When a court is asked to review the Commissioner's denial of benefits, the court's first inquiry is to determine whether the ALJ's non-disability finding is supported by substantial evidence. 42 U.S.C. § 405(g). Substantial evidence is “such relevant evidence as a reasonable mind might accept as adequate to support a conclusion.” Richardson v. Perales, 402 U.S. 389, 401 (1971) (additional citation and internal quotation omitted). In conducting this review, the court should consider the record as a whole. Hephner v. Mathews, 574 F.2d 359, 362 (6th Cir. 1978). If substantial evidence supports the ALJ's denial of benefits, then that finding must be affirmed, even if substantial evidence also exists in the record to support a finding of disability. Felisky v. Bowen, 35 F.3d 1027, 1035 (6th Cir. 1994). As the Sixth Circuit has explained:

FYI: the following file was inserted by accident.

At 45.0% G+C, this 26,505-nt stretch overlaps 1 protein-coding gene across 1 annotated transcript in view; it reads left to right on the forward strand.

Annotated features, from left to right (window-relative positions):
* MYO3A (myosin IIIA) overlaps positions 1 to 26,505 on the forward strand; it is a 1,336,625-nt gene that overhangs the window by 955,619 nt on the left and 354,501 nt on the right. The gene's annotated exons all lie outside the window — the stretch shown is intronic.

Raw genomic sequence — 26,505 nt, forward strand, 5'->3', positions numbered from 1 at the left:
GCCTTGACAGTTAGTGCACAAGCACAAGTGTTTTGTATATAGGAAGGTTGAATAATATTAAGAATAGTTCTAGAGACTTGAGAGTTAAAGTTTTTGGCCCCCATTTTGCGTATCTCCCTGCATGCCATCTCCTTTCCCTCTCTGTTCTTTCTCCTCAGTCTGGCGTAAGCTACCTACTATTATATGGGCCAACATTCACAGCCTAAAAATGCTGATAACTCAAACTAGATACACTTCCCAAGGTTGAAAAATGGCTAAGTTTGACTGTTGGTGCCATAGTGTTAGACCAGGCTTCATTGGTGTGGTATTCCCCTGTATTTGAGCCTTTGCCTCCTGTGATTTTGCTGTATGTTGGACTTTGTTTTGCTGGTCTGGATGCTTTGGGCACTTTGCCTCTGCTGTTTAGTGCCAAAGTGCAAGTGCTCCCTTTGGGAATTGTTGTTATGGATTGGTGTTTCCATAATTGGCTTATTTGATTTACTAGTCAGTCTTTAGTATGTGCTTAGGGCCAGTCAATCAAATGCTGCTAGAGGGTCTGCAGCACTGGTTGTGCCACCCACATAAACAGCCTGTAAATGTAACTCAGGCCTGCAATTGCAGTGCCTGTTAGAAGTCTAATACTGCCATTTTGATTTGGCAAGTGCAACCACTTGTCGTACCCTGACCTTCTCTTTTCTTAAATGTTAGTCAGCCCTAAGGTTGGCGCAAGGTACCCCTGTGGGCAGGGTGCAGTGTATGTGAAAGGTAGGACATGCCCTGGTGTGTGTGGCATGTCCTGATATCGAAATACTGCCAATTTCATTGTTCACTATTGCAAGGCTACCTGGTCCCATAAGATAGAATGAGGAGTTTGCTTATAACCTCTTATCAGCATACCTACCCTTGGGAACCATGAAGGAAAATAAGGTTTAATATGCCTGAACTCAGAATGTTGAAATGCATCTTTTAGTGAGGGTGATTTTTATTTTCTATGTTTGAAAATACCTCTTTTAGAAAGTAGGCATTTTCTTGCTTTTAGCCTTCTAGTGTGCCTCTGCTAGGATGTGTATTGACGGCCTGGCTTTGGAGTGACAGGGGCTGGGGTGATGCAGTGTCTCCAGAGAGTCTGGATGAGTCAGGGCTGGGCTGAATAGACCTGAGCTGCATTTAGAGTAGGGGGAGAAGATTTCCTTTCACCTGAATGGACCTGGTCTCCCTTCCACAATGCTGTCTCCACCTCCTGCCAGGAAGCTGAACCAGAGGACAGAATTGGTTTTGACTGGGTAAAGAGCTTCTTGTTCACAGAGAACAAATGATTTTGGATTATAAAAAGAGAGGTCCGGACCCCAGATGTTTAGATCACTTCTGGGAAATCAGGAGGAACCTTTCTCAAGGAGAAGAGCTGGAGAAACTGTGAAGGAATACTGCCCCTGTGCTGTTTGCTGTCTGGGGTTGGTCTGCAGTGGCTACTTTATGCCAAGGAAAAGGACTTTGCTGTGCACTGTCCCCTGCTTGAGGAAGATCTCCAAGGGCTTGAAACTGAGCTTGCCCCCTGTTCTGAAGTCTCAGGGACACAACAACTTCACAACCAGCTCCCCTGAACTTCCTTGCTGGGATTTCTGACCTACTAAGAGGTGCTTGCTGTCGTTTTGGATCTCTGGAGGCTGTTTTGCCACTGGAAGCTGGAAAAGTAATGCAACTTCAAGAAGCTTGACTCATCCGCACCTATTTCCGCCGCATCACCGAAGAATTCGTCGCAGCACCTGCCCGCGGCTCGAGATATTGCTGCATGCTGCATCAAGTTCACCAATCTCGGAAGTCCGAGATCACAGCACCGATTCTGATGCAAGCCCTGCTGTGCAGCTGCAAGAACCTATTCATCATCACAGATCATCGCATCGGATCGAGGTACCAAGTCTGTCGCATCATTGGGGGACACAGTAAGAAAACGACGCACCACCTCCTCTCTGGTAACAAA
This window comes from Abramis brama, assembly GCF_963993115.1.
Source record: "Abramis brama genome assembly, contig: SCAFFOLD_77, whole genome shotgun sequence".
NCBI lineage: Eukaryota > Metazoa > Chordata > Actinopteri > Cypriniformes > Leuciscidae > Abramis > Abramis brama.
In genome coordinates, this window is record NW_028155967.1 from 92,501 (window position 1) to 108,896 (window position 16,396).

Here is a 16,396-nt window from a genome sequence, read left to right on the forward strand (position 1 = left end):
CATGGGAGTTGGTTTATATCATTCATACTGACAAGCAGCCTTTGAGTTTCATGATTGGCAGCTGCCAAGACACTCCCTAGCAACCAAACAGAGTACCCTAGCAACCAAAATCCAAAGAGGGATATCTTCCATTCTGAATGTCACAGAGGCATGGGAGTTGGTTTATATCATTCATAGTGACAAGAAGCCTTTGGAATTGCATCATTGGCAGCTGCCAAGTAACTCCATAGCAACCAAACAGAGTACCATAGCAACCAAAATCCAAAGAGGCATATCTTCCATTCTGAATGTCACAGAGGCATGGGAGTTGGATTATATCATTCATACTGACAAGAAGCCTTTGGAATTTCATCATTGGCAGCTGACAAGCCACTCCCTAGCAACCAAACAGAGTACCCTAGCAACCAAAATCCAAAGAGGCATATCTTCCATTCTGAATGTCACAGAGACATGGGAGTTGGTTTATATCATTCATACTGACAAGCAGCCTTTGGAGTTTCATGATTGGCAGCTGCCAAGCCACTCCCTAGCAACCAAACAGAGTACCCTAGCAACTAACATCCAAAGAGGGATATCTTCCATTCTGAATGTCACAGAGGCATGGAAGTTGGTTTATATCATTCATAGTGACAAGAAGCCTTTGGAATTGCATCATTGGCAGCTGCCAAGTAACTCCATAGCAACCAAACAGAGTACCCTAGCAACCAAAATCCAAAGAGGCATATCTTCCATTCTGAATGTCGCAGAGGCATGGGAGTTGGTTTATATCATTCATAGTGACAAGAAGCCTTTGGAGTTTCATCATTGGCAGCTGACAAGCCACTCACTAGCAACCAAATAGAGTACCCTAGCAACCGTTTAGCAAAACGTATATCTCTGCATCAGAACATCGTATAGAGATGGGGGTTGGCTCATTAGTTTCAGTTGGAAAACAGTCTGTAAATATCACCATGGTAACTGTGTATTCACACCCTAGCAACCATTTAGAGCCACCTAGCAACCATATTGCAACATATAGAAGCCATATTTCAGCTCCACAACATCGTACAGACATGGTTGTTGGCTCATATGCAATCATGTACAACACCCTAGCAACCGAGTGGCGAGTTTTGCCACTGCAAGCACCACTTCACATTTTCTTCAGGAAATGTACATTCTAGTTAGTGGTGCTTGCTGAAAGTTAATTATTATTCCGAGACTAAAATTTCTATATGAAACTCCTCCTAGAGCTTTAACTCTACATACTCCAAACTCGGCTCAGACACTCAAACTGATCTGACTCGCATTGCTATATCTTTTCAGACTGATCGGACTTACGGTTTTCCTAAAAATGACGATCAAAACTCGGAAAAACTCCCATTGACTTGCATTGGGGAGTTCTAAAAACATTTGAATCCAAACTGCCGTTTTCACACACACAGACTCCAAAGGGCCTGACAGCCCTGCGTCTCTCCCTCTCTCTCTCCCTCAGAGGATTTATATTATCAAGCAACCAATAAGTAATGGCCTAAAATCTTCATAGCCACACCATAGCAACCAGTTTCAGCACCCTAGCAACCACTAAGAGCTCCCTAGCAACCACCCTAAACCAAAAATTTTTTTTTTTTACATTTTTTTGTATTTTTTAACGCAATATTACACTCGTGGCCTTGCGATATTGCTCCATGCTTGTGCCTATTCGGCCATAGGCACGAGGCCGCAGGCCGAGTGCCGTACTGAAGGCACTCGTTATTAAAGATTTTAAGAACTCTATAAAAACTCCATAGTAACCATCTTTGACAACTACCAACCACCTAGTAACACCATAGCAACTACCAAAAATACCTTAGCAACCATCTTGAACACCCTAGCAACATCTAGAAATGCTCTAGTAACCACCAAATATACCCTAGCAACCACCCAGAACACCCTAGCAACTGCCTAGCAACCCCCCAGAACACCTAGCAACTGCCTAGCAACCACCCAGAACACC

The Secretary's findings are not subject to reversal merely because substantial evidence exists in the record to support a different conclusion . . . . The substantial evidence standard presupposes that there is a ‘zone of choice' within which the Secretary may proceed without interference from the courts. If the Secretary's decision is supported by substantial evidence, a reviewing court must affirm.

Id. (citations omitted).